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Gemzar Combination Therapy Receives European Regulatory Approvals for Treatment of Ovarian Cancer
Indianapolis (ots/PRNewswire) -
Eli Lilly and Company's Gemzar(R) (gemcitabine), approved to treat patients with pancreas, non-small-cell lung, metastatic breast and bladder cancers, receives approvals for a fifth indication.
Lilly announced today that regulatory officials in several European markets including but not limited to Germany, Sweden, Denmark, Finland, Belgium, Hungary, Portugal, and Romania, have approved Gemzar in combination with carboplatin, a standard chemotherapy agent, for the treatment of recurrent epithelial ovarian cancer.
Ovarian cancer causes more deaths in Europe than any other cancer of the female reproductive tract, with approximately 20,000 new cases of ovarian cancer diagnosed annually.(1) Ovarian cancer is particularly lethal because of the disease's vague symptoms and high recurrence rate. Ninety percent of women with advanced ovarian cancer will experience a recurrence of the disease after initial treatment.(2)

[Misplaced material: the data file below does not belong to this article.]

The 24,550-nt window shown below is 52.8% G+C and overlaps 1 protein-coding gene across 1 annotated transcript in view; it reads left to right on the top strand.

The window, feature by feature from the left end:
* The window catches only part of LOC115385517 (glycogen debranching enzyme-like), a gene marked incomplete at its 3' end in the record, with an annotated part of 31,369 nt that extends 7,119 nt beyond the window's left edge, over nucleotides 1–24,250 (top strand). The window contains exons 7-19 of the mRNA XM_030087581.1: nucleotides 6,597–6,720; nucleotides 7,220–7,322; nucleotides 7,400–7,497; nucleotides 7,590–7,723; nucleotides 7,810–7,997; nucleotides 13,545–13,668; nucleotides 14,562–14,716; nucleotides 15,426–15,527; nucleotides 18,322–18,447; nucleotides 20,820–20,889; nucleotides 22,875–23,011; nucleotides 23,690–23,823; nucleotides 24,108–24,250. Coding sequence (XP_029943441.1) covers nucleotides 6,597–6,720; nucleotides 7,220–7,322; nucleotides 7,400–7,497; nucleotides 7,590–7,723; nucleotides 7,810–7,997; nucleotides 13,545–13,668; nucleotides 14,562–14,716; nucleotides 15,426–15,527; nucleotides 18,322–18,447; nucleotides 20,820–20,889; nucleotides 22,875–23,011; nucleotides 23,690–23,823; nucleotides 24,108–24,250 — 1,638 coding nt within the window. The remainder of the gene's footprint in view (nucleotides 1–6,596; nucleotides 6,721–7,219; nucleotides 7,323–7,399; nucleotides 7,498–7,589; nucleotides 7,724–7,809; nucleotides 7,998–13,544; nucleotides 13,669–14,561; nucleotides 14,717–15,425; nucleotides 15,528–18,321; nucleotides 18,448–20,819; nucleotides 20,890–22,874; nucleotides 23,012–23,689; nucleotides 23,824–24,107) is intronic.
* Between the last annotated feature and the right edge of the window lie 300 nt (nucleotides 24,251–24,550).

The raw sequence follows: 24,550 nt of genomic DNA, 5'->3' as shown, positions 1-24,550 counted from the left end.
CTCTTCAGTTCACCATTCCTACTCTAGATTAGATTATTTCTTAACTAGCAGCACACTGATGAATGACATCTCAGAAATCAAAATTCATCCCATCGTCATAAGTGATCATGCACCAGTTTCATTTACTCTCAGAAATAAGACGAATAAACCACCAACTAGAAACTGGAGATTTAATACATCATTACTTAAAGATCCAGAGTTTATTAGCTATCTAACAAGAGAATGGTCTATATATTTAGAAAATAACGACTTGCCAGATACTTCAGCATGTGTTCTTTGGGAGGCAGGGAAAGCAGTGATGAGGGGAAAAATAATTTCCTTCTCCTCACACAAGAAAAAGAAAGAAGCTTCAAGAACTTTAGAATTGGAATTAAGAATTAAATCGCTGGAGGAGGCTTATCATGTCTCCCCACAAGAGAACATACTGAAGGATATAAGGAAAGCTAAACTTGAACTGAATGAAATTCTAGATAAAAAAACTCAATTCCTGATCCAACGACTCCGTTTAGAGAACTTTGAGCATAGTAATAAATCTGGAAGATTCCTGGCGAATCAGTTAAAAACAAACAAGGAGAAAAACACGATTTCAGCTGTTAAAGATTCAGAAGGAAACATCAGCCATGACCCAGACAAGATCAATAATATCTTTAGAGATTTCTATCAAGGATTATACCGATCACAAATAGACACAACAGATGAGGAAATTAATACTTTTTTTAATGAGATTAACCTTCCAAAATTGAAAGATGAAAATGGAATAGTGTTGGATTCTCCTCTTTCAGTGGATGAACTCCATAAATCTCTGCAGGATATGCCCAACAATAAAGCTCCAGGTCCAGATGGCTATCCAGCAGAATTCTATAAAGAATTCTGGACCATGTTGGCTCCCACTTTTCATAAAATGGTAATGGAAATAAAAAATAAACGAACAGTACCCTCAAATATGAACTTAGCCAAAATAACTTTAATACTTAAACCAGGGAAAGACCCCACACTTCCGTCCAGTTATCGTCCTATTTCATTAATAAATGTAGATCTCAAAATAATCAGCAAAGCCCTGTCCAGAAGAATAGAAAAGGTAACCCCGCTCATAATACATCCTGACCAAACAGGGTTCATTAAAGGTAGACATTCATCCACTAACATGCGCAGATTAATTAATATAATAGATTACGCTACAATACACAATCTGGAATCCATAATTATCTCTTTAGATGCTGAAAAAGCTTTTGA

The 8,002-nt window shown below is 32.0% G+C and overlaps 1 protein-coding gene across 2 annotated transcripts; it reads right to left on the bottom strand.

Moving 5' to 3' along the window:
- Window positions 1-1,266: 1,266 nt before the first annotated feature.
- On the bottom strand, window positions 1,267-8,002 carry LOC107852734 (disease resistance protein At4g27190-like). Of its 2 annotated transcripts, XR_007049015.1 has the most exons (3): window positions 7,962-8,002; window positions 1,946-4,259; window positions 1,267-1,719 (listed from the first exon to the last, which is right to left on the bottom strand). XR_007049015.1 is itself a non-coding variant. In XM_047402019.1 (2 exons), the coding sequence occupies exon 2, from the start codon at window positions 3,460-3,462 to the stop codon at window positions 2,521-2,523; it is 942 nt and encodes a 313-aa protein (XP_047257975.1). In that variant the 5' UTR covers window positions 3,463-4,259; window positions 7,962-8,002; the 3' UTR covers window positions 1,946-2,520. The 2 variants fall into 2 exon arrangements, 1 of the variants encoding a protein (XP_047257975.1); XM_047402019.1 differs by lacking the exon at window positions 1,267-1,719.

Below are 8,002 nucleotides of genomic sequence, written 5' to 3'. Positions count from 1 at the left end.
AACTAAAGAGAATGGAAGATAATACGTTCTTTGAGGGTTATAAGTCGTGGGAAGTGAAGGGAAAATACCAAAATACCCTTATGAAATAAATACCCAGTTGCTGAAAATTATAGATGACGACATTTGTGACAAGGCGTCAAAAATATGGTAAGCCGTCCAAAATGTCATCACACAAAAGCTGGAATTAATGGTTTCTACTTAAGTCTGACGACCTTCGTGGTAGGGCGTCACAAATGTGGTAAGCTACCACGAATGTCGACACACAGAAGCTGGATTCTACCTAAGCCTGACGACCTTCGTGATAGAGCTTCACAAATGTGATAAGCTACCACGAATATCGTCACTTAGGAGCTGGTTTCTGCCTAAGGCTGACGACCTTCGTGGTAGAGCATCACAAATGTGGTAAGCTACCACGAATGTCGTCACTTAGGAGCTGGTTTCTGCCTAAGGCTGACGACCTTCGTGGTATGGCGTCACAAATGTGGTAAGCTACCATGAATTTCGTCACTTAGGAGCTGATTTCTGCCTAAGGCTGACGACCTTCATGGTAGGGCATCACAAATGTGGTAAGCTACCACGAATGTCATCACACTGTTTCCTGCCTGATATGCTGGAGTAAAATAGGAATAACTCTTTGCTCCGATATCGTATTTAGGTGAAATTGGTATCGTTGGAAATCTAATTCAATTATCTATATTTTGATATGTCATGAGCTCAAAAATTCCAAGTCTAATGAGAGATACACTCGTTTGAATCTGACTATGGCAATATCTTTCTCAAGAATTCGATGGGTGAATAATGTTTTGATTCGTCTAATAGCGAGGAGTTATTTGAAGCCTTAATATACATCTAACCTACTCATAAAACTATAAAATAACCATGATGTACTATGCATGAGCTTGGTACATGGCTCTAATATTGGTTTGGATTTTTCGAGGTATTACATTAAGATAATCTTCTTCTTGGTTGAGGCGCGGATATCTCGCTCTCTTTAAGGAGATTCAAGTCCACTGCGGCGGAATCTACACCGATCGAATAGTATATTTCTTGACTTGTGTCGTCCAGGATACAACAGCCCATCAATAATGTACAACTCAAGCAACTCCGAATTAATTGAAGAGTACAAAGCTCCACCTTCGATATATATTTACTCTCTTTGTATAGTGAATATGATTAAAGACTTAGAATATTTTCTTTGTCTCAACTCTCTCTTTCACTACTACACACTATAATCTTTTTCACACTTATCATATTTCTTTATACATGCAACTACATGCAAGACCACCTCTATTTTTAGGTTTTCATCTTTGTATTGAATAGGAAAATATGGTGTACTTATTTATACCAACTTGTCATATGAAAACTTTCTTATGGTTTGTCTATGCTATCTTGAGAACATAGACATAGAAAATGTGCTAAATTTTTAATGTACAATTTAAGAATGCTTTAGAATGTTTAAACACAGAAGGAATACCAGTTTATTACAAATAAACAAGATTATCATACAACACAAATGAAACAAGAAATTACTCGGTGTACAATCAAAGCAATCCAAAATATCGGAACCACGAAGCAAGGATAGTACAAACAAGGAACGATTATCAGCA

"This new Gemzar combination provides women prolonged time without cancer progression, and relief of cancer symptoms. When ovarian cancer progresses it is frequently associated with significant symptoms that impede daily activities," said Jacobus Pfisterer, M.D., Ph.D., University of Kiel, Department of Gynecology and principal investigator of the registration trial. "Physicians must aggressively address recurrent disease with effective treatment that allows the patient to maintain everyday activities. To return to a state of normalcy is quite meaningful for a woman battling ovarian cancer."
European approvals are based on an international study in more than 100 trial sites by the AGO (Arbeitsgemeinschaft Gynaekologische Onkologie) Ovarian Cancer Study Group, which is based in Germany. AGO worked in cooperation with the National Cancer Institute of Canada - Clinical Trials Group (NCIC-CTG) and the European Organization for Research and Treatment of Cancer - Gynecological Cancer Group (EORTC-GCG).